Child custody is one of the most difficult topics to tackle while going through the divorce process. In many cases, both parents want to be involved in the children’s everyday life. There may be circumstances, however, which lead the judge to place the children in the sole physical custody of one parent.
When making decisions involving child custody, it is important to keep the child’s best interests in mind. Yet, how does a judge determine what would be the best situation for the children?
Joint physical custody vs. sole physical custody
Physical custody is a term used to describe which parent the child will reside with and to what extent, according to Florida State Statutes. In a joint physical custody situation, the child would live with both parents for a predetermined amount of time, and switch between each parent’s residence. Sole custody, on the other hand, is awarded when the child is best suited to live primarily at one parent’s house and has scheduled visits with the non-custodial parent.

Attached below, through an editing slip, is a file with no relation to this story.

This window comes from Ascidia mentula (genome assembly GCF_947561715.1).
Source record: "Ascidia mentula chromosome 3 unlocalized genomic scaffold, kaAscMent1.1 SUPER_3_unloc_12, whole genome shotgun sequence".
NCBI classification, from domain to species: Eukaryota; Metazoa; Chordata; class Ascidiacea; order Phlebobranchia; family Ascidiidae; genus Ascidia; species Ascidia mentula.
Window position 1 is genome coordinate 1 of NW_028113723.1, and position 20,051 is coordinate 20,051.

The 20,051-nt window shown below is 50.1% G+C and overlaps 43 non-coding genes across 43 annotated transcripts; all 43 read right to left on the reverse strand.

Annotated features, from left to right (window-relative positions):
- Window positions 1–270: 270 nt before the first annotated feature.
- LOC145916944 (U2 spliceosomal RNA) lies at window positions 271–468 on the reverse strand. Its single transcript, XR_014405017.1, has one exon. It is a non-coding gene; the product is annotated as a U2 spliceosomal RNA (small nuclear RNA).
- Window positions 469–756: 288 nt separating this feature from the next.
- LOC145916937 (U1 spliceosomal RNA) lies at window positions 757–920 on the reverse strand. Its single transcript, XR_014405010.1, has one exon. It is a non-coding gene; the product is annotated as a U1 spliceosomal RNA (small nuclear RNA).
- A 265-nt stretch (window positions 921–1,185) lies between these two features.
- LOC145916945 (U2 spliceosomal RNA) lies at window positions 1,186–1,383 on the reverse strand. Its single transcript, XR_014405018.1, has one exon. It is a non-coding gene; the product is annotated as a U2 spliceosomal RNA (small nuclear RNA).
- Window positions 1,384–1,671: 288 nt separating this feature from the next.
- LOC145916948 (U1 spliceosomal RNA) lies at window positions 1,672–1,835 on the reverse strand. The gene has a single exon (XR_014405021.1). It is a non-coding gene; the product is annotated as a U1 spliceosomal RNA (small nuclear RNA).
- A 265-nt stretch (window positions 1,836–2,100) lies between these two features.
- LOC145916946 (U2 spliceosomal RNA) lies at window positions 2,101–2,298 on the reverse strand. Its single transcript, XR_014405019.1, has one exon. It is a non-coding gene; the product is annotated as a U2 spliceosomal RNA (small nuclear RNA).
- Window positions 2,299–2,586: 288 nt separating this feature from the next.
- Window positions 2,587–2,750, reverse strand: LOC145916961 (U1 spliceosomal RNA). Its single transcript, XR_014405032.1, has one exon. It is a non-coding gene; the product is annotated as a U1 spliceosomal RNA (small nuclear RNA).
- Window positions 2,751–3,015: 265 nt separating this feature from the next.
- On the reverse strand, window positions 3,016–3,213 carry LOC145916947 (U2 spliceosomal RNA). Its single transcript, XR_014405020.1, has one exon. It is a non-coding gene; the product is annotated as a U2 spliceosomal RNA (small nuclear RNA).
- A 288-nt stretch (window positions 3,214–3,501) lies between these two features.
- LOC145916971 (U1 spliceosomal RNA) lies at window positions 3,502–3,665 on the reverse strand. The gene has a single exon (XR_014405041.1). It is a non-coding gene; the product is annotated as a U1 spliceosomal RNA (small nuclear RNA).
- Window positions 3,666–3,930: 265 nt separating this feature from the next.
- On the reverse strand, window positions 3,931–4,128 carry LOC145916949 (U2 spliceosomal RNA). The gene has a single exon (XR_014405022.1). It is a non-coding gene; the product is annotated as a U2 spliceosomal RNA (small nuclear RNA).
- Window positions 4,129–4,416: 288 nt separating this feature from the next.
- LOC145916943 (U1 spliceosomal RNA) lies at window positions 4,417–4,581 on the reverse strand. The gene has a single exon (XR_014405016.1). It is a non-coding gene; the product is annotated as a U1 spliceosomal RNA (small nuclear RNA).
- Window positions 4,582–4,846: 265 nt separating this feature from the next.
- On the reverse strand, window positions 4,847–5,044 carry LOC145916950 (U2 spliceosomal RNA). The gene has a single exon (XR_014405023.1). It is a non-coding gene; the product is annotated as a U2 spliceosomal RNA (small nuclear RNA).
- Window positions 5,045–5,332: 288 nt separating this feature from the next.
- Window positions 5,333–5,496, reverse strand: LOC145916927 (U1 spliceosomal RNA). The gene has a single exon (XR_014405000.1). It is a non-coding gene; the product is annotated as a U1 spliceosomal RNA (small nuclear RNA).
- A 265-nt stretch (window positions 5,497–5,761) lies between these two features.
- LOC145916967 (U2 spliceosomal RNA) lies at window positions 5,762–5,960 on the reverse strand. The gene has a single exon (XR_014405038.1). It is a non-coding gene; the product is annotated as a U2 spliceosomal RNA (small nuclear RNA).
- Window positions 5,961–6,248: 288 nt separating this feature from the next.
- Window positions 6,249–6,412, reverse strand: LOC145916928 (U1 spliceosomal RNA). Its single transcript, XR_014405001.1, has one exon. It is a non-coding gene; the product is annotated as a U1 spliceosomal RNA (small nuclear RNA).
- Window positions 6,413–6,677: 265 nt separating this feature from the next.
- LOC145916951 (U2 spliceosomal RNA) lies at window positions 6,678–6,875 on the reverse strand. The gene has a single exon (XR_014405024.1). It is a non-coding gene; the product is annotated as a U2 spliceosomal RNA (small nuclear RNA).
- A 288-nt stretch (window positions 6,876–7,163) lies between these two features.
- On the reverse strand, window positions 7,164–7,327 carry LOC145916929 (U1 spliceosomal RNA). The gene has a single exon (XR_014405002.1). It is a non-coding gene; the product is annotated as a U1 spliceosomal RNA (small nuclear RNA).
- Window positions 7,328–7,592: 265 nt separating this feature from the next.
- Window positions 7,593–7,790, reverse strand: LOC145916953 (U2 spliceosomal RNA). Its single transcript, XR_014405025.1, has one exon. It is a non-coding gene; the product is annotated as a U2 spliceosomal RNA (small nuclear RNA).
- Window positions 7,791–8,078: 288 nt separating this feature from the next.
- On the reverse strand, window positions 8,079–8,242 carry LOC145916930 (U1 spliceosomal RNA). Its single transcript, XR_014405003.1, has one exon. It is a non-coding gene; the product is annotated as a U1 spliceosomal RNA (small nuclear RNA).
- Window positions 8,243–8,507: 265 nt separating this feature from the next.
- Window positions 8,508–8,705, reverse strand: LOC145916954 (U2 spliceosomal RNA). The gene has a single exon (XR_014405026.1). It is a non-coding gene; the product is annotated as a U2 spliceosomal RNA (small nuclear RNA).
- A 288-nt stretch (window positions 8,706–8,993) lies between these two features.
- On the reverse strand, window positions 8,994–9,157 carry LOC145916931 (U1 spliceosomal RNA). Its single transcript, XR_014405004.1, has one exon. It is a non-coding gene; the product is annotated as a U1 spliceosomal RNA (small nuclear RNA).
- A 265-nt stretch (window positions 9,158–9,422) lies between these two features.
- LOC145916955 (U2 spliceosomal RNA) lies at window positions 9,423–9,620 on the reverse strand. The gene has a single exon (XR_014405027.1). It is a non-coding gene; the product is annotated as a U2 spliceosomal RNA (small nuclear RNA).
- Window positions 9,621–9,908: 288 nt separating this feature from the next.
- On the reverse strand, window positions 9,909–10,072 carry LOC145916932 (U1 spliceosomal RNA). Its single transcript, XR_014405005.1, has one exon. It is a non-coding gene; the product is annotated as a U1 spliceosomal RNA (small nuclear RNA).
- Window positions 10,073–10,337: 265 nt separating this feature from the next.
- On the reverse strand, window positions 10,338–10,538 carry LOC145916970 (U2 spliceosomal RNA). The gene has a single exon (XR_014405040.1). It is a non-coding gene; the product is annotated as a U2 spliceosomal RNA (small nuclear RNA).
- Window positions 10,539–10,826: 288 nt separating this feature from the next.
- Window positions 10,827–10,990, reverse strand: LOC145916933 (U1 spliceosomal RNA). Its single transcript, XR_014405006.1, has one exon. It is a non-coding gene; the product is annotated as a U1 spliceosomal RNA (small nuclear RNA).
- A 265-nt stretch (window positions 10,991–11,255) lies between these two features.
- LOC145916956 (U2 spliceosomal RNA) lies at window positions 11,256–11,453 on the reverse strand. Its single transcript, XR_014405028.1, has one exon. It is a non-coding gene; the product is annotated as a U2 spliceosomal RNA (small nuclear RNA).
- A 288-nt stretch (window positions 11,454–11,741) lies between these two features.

Factors to consider
Before the judge makes a final decision as to what type of custody is best for the child, he or she will often consider several factors, according to Very Well Family. These factors include the following:
- Age, physical health and mental health of each parent
- Relationship with the child and ability to provide a loving and stable life
- Living accommodations each parent can provide
- Presence of domestic violence, neglect or criminal activities
The judge will often take into account which parent spent the most time taking care of the children during the marriage as well. If children are of a certain age, the judge may ask them what type of situation they feel is best for them.
As life advances, circumstances may change and either parent may ask for a custody modification. It is important to create an environment where the child thrives and ease the transition from a traditional family to a single-parent household.